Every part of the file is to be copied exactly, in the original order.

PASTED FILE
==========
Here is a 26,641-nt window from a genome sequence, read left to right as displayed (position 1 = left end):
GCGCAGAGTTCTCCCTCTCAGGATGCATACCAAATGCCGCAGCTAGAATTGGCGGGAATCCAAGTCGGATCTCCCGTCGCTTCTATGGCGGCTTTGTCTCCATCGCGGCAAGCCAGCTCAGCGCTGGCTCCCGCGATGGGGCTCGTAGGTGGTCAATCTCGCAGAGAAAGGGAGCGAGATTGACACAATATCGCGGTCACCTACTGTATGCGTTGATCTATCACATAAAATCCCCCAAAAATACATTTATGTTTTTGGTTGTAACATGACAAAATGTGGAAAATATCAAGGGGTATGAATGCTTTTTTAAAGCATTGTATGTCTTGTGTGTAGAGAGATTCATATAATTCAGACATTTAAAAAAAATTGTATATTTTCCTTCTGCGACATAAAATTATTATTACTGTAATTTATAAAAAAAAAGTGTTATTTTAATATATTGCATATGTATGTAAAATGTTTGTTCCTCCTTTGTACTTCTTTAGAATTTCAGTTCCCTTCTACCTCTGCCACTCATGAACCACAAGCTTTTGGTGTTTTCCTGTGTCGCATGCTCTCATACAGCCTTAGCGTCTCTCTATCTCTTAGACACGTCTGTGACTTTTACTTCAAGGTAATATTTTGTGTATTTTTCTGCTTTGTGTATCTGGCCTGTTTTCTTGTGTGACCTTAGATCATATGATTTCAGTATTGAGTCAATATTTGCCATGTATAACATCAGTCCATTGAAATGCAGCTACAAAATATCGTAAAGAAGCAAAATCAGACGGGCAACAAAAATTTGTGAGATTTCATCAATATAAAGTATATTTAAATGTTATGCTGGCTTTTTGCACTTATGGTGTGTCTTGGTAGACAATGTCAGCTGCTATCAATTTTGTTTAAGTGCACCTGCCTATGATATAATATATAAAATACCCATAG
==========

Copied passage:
Here is a 26,641-nt window from a genome sequence, read left to right as displayed (position 1 = left end):
GCGCAGAGTTCTCCCTCTCAGGATGCATACCAAATGCCGCAGCTAGAATTGGCGGGAATCCAAGTCGGATCTCCCGTCGCTTCTATGGCGGCTTTGTCTCCATCGCGGCAAGCCAGCTCAGCGCTGGCTCCCGCGATGGGGCTCGTAGGTGGTCAATCTCGCAGAGAAAGGGAGCGAGATTGACACAATATCGCGGTCACCTACTGTATGCGTTGATCTATCACATAAAATCCCCCAAAAATACATTTATGTTTTTGGTTGTAACATGACAAAATGTGGAAAATATCAAGGGGTATGAATGCTTTTTTAAAGCATTGTATGTCTTGTGTGTAGAGAGATTCATATAATTCAGACATTTAAAAAAAATTGTATATTTTCCTTCTGCGACATAAAATTATTATTACTGTAATTTATAAAAAAAAAGTGTTATTTTAATATATTGCATATGTATGTAAAATGTTTGTTCCTCCTTTGTACTTCTTTAGAATTTCAGTTCCCTTCTACCTCTGCCACTCATGAACCACAAGCTTTTGGTGTTTTCCTGTGTCGCATGCTCTCATACAGCCTTAGCGTCTCTCTATCTCTTAGACACGTCTGTGACTTTTACTTCAAGGTAATATTTTGTGTATTTTTCTGCTTTGTGTATCTGGCCTGTTTTCTTGTGTGACCTTAGATCATATGATTTCAGTATTGAGTCAATATTTGCCATGTATAACATCAGTCCATTGAAATGCAGCTACAAAATATCGTAAAGAAGCAAAATCAGACGGGCAACAAAAATTTGTGAGATTTCATCAATATAAAGTATATTTAAATGTTATGCTGGCTTTTTGCACTTATGGTGTGTCTTGGTAGACAATGTCAGCTGCTATCAATTTTGTTTAAGTGCACCTGCCTATGATATAATATATAAAATACCCATAG